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British Muslim charities and the "crackdown on Islamist extremism"

British Muslim charities and the "crackdown on Islamist extremism"

Categories: Latest News

Monday January 12 2015

The Sunday Telegraph reports on the loss of public funding by the Muslim Charities Forum claiming allegations uncovered by the paper about its “links to a group alleged to fund Hamas and the Muslim Brotherhood political movement” had led to a “crackdown on Islamist extremism” by theDepartment for Communities and Local Government.

The Sunday Telegraph cites claims contained in a report by a US based think tank called Nine Eleven Finding Answers, which relies on evidence from Israeli sources to allege that the MCF, along with Muslim Hands, Human Appeal International, Human Relief Foundation, Muslim Aid and Islamic Relief, were all early members of the Union for Good, “a fundraising body with close ties to the Muslim Brotherhood, which was created to raise money for the terrorist group Hamas.”

It is not the first time that Israeli sources have been used to justify claims of improper conduct by British Muslim charities. Earlier this year, the Israeli Defence Minister, Moshe Ya’alon accused Islamic Relief of funnelling funds to ‘Hamas controlled organisations’. The claims that led to the charity inviting external auditors to review its activities, clearing it of all allegations of impropriety and breach of charity regulations though not without costs to the charity of loss to reputation and obstruction to charity relief.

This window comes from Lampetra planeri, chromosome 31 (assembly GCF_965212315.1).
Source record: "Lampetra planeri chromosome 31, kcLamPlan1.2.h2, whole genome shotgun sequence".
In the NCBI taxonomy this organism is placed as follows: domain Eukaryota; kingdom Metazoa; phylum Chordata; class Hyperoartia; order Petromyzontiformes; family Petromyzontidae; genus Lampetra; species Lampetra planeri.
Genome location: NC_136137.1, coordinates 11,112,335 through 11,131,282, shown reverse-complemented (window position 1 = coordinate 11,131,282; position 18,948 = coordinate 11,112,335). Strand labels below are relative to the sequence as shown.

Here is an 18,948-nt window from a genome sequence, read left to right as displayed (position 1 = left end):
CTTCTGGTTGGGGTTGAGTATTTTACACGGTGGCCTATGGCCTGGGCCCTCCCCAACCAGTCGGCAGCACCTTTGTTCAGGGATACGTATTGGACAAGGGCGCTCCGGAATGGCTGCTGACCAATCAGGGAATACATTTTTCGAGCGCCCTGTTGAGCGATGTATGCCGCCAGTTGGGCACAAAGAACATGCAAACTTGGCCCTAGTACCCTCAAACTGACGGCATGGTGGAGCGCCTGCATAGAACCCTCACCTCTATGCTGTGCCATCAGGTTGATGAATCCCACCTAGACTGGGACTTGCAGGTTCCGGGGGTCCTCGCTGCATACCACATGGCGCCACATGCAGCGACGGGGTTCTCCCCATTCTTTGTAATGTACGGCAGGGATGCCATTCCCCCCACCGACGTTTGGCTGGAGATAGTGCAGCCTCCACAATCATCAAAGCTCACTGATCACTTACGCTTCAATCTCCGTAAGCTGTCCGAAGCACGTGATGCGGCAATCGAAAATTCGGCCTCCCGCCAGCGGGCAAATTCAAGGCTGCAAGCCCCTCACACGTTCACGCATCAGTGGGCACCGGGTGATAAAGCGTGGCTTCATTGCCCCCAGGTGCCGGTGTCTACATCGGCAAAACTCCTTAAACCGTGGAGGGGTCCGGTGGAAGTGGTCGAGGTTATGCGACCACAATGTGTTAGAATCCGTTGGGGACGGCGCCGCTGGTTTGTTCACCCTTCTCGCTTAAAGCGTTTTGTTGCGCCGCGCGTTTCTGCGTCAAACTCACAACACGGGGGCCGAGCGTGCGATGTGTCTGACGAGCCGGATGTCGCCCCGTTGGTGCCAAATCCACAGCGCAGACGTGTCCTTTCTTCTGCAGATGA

No review of accusations that have been levelled at British Muslim charities, the “media speculation and a series of unsubstantiated and vicious allegations”, as Peter Oborne puts it, is complete without consideration of the battles waged against Interpal, the British Muslim charity supporting humanitarian relief for Palestinians, and Muslim Aid. Add to the mix the perception of Charity Commission bias against British Muslim charities and you get a sense of the orchestrated campaign intent on vilifying the work of Muslim charities and frustrating their capacity to raise funds and deliver aid.

It is also worth noting the Telegraph’s use of a quote from Sam Westrop, of Stand for Peace, in the article alleging links between British Muslim charities and the Union for Good.

Westrop is a director of the Institute for Middle East Democracy which describes its purpose as a “think-tank and pressure group advocating liberty and democracy in the Middle East” although both its senior personnel, Westrop and Jonathan Sacerdoti, have well established links to pro-Israeli groups. Westrop and his other affiliation, Stand for Peace, have also worked ‘closely’ with anti-Muslim student group, Student Rights, whose links to the pro-Israeli Henry Jackson Society have been revealed by researcher Hilary Aked.

The Sunday Telegraph further mentions the Government’s review into the Muslim Brotherhood and the “”incredibly complex web” of up to 60 organisations in Britain, including charities, think tanks and even television channels, with links to the Brotherhood, which will come under intense scrutiny.”

It would seem the “media speculation and a series of unsubstantiated and vicious allegations” driving the campaign against British Muslim charities is as much informed by the activities of pro-Israeli campaigners as it is by the pressure exerted on the UK by foreign governments.


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